Civil War review: "There's no shortage of horrors in this uncompromising drama"

Civil War (2024)
(Image: © A24/Entertainment)

GamesRadar+ Verdict

There’s no shortage of horrors in an uncompromising hypothetical drama whose copious thrills come steeped in moral and ethical complexity.

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"You never know what’s coming around the next corner!" veteran newsman Sammy (Stephen McKinley Henderson) cautions novice photographer Jessie (Priscilla’s Cailee Spaeny) in writer/director Alex Garland’s Civil War. It’s advice worth heeding as they – together with veteran photojournalist Lee (Kirsten Dunst) and cavalier reporter Joel (Wagner Moura) – take an arduous and perilous journey through a future America in brutal conflict with itself. 

Yet Sammy’s words also serve as an admonition from Garland to the disunited States of today: a land whose partisan politics and entrenched ideological positions might indeed spawn a nightmare scenario akin to the one his film envisions.

What Lee and Joel are after is one final interview with – and picture of – their nation’s despotic president (Nick Offerman) before his imminent violent overthrow. Standing between them and their goal are some 800 miles of treacherous terrain, ruled by militias who have come to regard their kind as duplicitous enemy combatants.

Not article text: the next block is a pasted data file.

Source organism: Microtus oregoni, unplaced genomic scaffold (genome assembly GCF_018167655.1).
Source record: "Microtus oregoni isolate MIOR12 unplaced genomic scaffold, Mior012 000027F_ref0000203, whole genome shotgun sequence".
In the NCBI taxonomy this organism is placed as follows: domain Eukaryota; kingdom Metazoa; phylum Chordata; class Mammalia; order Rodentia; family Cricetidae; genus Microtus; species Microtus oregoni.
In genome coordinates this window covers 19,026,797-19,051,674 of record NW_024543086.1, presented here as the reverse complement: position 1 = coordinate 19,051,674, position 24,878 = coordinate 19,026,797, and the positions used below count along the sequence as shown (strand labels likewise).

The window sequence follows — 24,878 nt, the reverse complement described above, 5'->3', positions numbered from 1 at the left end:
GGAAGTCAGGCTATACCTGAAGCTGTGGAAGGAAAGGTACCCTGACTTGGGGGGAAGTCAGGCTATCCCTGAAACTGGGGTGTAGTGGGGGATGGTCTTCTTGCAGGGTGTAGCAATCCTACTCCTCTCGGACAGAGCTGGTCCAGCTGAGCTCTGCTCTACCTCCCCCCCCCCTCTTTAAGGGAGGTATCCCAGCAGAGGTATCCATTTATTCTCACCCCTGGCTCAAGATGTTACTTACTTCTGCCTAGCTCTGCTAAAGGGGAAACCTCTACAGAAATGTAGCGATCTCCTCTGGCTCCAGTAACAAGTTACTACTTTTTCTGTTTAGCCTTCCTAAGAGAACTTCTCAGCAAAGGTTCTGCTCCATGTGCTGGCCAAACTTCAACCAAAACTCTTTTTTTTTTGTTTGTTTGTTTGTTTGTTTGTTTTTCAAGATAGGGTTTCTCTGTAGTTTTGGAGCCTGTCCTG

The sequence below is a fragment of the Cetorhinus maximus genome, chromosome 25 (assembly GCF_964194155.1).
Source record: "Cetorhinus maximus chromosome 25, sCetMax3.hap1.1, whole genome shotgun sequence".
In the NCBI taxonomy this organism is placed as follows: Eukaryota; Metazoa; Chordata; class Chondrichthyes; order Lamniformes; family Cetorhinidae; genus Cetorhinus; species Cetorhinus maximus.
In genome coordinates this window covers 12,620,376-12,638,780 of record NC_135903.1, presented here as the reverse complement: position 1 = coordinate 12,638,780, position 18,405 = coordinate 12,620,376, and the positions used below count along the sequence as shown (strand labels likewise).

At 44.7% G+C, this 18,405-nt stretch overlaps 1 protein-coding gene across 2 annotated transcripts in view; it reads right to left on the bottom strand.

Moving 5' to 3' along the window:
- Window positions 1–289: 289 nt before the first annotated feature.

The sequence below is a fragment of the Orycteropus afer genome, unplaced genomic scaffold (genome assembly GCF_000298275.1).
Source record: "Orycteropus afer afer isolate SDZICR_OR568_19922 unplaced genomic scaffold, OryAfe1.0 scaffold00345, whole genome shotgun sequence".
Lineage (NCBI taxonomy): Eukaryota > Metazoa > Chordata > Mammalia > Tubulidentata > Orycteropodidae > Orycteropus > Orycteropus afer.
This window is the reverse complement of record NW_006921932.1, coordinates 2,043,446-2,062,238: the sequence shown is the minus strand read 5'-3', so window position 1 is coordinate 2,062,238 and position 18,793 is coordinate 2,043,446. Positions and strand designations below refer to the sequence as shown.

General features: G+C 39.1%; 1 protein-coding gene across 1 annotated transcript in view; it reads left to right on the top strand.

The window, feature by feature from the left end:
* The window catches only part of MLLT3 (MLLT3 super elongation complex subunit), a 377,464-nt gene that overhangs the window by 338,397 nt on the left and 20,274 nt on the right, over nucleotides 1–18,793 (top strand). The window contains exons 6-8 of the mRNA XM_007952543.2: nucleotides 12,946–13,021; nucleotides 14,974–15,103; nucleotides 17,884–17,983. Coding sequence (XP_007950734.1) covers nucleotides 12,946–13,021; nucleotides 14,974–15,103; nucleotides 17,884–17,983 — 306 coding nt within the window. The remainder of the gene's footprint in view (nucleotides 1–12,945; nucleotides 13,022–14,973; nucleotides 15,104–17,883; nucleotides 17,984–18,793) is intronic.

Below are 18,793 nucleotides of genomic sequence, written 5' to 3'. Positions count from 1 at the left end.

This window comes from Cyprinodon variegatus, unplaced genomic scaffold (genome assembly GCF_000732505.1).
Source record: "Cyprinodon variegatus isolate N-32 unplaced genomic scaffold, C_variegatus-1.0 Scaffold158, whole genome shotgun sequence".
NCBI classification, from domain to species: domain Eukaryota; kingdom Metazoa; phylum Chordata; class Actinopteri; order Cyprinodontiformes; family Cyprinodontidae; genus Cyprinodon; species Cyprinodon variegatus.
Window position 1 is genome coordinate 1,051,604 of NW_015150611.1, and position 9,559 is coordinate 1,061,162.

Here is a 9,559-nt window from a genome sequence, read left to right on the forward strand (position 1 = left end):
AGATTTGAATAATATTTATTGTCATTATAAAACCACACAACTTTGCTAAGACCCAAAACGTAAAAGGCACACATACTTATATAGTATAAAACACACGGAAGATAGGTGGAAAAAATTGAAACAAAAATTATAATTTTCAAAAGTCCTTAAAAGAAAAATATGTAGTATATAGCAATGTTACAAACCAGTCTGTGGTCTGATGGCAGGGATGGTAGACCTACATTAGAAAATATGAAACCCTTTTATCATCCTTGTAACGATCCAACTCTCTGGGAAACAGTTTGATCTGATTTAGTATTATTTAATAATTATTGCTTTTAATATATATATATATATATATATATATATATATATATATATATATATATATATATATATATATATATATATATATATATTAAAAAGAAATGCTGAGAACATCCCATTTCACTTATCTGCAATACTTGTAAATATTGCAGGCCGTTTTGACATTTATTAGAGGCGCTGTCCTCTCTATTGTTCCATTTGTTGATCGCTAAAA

A palpable sense of dread pervades the story as its central quartet plot a course towards Washington through an apocalyptic landscape of burning buildings, abandoned cars and downed military choppers. Yet Garland also conveys the giddy rush his protagonists get from the visceral warfare they witness en route – a guilty exhilaration we also derive from the adrenaline-inducing carnage.

The whys and wherefores of how the titular war erupted are left intentionally, and rather frustratingly, vague. Mindful perhaps of exacerbating existing societal tensions, Garland imagines an alliance between red state Texas and left-leaning California that would be inconceivable in reality, even with a murderous tyrant like Offerman as their mutual bête noire. 

Taken as speculative fantasy, however, Civil War is never less than vividly, chillingly authentic. Small wonder Dunst’s Lee spends so much of it looking haunted, for all the brisk and flinty professionalism she presents to her colleagues.

The maternal feelings Lee reluctantly comes to have for Spaeny’s greenhorn allow a few shafts of humanity to emerge from behind Civil War’s prevailing bleakness. For the most part, though, this is a grim, gritty and gruelling thriller you endure as much as enjoy. There is no debating the technical prowess and artistry Garland brings to his depiction of a world turned on its axis. After two hours of implacable internecine hostilities, however, it’s a world we’re all too ready to leave.

Civil War is in US theaters and UK cinemas on April 12. 

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Freelance Writer

Neil Smith is a freelance film critic who has written for several publications, including Total Film. His bylines can be found at the BBC, Film 4 Independent, Uncut Magazine, SFX Magazine, Heat Magazine, Popcorn, and more.